Thursday, February 23, 2017

This never happens ...

Received our Escrow Review Statement on our mortgage. I always groan when it shows up in the mailbox because it ALWAYS shows we owe, usually a couple hundred dollars or more, and our monthly payment goes up.

For the first time ever, we had an overage. Attached was a check for $28.81. OK, so that's not a lot, but it sure beats having to give them more money! More exciting, is that our monthly payment dropped by $25. Since we are used to the payment, I will just keep paying what we have been and the extra $25 will go toward the principal.

None of this is earth shattering in the grand scheme, but it is so much nicer to find out someone owed us for a change. And given the week I've had battling health insurance, I'll take it.

Sarah
 

Tuesday, February 7, 2017

Taking a breath, and moving on

Thanks for commiserating with me over the massive amounts of money we threw at medical expenses last year. I wish I could say it was unusual. But for the past 23 years - since the diagnosis of DS - it's been the norm. While we have what most would consider a really good, solid income, it has never felt like that to us.

We have good health insurance, but good insurance doesn't cover much of the equipment needed to get through the day with a physically disabled family member. It's ironic that when DS is in the hospital, the cost to us is nothing. Insurance covers 100%. But when he is at home, we shoulder a burden that impacts us greatly. By caring for him at home, we save the system millions of dollars but put ourselves at financial risk. It's a dark side of the system that hasn't been addressed and about which many aren't aware. Since we will not put him into a nursing home - where all his needs would be covered - we will keep plugging along.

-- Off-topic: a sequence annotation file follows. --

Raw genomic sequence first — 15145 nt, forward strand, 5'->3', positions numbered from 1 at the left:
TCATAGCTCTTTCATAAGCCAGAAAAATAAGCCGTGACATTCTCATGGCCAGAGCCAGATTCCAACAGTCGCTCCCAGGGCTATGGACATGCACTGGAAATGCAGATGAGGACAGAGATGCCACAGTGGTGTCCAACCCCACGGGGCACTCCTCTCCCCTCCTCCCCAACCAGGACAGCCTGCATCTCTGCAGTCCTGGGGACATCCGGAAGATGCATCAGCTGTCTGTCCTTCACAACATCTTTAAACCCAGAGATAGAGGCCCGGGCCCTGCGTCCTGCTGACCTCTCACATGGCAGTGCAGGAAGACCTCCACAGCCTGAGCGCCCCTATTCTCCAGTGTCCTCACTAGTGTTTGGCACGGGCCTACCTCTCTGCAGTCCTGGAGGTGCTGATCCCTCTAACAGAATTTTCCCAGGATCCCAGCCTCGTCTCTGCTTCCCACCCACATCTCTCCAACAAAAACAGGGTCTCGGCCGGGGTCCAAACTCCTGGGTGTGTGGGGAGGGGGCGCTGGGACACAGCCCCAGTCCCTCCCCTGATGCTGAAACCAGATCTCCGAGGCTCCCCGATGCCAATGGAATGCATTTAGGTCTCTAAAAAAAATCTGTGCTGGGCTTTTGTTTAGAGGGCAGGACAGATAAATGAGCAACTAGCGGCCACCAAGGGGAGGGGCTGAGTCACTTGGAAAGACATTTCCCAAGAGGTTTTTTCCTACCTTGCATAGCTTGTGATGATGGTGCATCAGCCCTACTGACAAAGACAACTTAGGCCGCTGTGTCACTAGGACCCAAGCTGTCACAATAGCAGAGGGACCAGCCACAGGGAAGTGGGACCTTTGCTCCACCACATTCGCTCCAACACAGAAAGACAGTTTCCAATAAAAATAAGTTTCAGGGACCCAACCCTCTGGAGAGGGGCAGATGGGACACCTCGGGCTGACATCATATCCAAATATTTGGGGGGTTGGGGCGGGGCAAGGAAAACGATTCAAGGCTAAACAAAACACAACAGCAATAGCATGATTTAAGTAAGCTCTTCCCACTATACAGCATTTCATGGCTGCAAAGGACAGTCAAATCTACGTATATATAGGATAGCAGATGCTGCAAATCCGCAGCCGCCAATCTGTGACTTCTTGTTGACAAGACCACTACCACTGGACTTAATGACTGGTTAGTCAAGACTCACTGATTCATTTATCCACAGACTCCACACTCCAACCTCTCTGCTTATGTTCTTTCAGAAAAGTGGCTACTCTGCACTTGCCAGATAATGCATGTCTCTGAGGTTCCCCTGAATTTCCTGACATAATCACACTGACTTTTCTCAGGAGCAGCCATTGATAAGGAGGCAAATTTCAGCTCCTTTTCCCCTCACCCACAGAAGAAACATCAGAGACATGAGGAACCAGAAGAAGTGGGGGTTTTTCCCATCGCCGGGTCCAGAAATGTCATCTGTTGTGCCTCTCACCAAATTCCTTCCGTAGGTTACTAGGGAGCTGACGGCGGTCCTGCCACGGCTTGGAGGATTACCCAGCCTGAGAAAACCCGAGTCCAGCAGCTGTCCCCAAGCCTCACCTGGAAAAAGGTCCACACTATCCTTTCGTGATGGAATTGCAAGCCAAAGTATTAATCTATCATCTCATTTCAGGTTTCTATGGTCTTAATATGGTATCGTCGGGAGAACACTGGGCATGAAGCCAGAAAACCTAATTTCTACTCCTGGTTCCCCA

Last year's out-of-pocket medical expenses totaled $48,000. Beyond the usual co-pays and 80/20 costs, that includes nearly $20,000 for caregivers; $6,000 for a ceiling lift so we can safely move DS from bed to chair to bathroom seat; the cost of caring for his service dog and repairs to everything from his wheelchair to the ramp leading into our house. Note: the ceiling lift was considered non-essential and so was not covered at all by insurance. Home adaptations, including a ramp to enter the home fall into the same category. I've long since given up trying to figure out the logic in that thinking.

I have learned to be super organized and keep a record for every single medical expense, no matter how small. I am meticulous about the mileage when traveling to medical appointments and ask for receipts when I have to pay for parking at the hospital. My work pays off at tax time, when I can produce proof of what we've spent and why.

So, yes, we will be receiving a nice tax refund ... which is already earmarked to take care of the crumbling bathroom with the leaky faucets that the plumber said are so old they can't be fixed. (It also has mustard yellow tile, circa 1972.) It would be great to throw the refund at debt, but sometimes other issues take priority.

Onward and upward.

Sarah
 

Saturday, February 4, 2017